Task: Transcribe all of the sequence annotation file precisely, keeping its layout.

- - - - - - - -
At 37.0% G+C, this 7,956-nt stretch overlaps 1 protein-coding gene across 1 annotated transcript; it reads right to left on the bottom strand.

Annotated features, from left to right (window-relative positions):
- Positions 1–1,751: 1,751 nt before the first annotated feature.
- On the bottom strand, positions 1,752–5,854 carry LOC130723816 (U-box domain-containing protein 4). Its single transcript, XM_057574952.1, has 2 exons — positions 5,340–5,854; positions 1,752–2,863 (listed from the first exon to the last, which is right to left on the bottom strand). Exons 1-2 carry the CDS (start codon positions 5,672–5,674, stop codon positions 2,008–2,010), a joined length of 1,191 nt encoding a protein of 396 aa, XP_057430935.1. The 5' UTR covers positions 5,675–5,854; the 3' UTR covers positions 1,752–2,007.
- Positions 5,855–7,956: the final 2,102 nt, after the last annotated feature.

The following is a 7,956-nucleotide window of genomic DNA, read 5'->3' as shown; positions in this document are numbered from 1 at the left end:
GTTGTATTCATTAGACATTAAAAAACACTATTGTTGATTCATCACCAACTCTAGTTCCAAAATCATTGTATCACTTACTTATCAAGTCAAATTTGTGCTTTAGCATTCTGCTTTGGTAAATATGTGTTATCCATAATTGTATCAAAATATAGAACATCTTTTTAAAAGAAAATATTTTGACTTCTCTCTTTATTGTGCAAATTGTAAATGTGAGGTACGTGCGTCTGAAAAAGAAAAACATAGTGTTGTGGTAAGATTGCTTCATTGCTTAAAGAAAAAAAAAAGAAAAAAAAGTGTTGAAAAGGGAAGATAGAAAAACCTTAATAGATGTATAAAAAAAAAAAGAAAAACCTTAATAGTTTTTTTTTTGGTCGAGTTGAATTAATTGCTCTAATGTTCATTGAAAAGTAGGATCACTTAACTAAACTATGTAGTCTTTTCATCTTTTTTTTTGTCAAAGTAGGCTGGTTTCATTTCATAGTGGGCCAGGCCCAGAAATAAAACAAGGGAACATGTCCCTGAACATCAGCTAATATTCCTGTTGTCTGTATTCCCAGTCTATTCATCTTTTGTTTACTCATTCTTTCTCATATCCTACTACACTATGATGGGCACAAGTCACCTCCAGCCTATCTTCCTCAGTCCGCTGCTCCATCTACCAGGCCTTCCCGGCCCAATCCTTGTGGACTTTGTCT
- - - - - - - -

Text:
At 37.0% G+C, this 7,956-nt stretch overlaps 1 protein-coding gene across 1 annotated transcript; it reads right to left on the bottom strand.

Annotated features, from left to right (window-relative positions):
- Positions 1–1,751: 1,751 nt before the first annotated feature.
- On the bottom strand, positions 1,752–5,854 carry LOC130723816 (U-box domain-containing protein 4). Its single transcript, XM_057574952.1, has 2 exons — positions 5,340–5,854; positions 1,752–2,863 (listed from the first exon to the last, which is right to left on the bottom strand). Exons 1-2 carry the CDS (start codon positions 5,672–5,674, stop codon positions 2,008–2,010), a joined length of 1,191 nt encoding a protein of 396 aa, XP_057430935.1. The 5' UTR covers positions 5,675–5,854; the 3' UTR covers positions 1,752–2,007.
- Positions 5,855–7,956: the final 2,102 nt, after the last annotated feature.

The following is a 7,956-nucleotide window of genomic DNA, read 5'->3' as shown; positions in this document are numbered from 1 at the left end:
GTTGTATTCATTAGACATTAAAAAACACTATTGTTGATTCATCACCAACTCTAGTTCCAAAATCATTGTATCACTTACTTATCAAGTCAAATTTGTGCTTTAGCATTCTGCTTTGGTAAATATGTGTTATCCATAATTGTATCAAAATATAGAACATCTTTTTAAAAGAAAATATTTTGACTTCTCTCTTTATTGTGCAAATTGTAAATGTGAGGTACGTGCGTCTGAAAAAGAAAAACATAGTGTTGTGGTAAGATTGCTTCATTGCTTAAAGAAAAAAAAAAGAAAAAAAAGTGTTGAAAAGGGAAGATAGAAAAACCTTAATAGATGTATAAAAAAAAAAAGAAAAACCTTAATAGTTTTTTTTTTGGTCGAGTTGAATTAATTGCTCTAATGTTCATTGAAAAGTAGGATCACTTAACTAAACTATGTAGTCTTTTCATCTTTTTTTTTGTCAAAGTAGGCTGGTTTCATTTCATAGTGGGCCAGGCCCAGAAATAAAACAAGGGAACATGTCCCTGAACATCAGCTAATATTCCTGTTGTCTGTATTCCCAGTCTATTCATCTTTTGTTTACTCATTCTTTCTCATATCCTACTACACTATGATGGGCACAAGTCACCTCCAGCCTATCTTCCTCAGTCCGCTGCTCCATCTACCAGGCCTTCCCGGCCCAATCCTTGTGGACTTTGTCT